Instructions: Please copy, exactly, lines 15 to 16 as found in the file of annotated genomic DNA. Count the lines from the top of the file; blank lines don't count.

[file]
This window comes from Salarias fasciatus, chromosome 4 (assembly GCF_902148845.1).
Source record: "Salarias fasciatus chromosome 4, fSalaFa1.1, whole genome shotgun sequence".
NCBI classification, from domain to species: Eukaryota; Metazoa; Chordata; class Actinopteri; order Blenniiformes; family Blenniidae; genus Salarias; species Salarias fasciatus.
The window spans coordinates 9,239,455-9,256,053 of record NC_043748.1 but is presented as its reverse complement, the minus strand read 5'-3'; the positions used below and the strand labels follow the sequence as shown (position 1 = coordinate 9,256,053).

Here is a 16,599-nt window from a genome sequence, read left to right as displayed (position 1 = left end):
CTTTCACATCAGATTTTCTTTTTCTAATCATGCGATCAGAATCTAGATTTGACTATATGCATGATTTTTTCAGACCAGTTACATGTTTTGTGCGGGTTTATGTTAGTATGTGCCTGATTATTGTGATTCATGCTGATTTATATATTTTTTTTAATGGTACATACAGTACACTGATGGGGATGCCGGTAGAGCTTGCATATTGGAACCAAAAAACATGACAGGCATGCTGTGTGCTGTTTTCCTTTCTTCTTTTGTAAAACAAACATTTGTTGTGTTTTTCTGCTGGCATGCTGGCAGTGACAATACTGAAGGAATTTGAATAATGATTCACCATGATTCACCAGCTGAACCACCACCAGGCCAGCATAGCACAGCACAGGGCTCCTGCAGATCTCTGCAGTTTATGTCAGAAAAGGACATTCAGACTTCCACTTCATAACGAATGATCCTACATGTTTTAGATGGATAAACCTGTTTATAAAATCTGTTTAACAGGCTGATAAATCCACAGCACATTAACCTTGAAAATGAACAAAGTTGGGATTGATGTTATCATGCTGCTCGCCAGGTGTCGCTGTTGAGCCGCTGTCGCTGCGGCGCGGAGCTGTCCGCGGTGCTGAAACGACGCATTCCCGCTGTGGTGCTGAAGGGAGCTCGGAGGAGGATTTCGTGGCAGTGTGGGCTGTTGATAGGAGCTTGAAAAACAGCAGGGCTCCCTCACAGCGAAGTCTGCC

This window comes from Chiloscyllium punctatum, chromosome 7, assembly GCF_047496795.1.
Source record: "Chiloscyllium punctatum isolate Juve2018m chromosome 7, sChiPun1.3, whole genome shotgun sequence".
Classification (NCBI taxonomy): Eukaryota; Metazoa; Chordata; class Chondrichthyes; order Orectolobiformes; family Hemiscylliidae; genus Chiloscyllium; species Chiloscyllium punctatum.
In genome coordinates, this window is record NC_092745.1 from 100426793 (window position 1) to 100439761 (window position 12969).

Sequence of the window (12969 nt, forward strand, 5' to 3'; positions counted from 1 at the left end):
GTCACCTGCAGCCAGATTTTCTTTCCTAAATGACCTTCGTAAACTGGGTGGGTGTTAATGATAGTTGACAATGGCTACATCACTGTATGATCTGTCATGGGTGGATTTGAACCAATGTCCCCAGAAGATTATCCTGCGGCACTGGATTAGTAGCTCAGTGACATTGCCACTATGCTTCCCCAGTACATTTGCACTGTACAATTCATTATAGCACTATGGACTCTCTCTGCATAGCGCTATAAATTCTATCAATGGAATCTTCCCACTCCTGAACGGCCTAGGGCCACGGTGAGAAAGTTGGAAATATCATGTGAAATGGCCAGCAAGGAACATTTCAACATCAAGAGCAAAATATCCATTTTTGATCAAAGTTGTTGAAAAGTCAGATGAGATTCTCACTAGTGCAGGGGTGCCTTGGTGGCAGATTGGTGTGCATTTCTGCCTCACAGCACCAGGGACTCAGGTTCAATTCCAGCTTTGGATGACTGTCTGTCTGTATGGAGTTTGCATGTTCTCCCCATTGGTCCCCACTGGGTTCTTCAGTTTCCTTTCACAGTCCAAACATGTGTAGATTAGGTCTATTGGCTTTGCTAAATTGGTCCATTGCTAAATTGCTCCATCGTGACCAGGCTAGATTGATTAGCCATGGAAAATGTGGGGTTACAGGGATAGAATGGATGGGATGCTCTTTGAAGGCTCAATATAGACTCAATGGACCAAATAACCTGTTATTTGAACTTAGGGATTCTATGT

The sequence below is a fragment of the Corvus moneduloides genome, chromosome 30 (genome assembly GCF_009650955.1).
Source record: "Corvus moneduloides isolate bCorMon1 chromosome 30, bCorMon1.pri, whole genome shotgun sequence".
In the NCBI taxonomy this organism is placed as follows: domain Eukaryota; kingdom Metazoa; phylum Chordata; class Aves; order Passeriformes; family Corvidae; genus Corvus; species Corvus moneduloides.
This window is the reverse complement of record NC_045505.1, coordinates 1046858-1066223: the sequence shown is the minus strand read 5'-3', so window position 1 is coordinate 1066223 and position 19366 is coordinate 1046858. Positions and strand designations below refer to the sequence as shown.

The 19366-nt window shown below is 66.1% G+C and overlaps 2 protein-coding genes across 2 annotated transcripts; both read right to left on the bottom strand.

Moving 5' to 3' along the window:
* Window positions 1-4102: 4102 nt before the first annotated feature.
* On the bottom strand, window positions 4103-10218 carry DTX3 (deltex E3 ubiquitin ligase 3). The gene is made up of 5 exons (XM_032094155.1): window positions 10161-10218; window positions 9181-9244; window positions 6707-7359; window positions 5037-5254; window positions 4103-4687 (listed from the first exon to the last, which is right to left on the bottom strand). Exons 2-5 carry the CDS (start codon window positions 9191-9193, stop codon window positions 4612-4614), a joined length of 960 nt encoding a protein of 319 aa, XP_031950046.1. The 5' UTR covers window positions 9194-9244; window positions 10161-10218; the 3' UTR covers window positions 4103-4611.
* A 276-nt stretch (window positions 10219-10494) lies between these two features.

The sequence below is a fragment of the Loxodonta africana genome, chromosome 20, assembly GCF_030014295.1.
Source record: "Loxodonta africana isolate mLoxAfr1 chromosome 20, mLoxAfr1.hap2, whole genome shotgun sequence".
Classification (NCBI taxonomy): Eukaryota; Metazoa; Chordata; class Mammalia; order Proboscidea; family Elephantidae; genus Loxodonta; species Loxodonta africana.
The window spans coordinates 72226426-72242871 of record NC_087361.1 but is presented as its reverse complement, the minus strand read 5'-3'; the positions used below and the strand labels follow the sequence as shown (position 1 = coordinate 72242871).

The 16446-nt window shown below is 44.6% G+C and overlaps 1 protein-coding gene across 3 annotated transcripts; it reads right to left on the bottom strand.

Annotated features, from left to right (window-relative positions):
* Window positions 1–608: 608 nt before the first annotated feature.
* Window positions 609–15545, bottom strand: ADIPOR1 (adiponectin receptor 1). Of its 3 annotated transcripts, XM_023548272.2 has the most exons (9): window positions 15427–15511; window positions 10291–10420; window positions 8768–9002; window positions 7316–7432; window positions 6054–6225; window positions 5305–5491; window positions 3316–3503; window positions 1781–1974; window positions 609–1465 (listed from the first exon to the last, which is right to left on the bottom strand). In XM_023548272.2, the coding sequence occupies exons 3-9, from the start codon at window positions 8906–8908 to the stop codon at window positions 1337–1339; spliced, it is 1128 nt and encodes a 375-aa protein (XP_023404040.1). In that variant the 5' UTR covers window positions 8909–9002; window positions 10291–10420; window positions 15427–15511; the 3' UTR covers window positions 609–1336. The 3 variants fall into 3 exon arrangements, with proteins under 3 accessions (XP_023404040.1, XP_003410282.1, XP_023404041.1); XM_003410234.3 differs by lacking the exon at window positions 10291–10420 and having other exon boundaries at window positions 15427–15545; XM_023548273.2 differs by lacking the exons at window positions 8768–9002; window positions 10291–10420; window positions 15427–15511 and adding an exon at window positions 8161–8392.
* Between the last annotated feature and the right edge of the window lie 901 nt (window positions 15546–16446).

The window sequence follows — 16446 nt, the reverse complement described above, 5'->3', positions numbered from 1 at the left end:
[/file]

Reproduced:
In the NCBI taxonomy this organism is placed as follows: domain Eukaryota; kingdom Metazoa; phylum Chordata; class Aves; order Passeriformes; family Corvidae; genus Corvus; species Corvus moneduloides.
This window is the reverse complement of record NC_045505.1, coordinates 1046858-1066223: the sequence shown is the minus strand read 5'-3', so window position 1 is coordinate 1066223 and position 19366 is coordinate 1046858. Positions and strand designations below refer to the sequence as shown.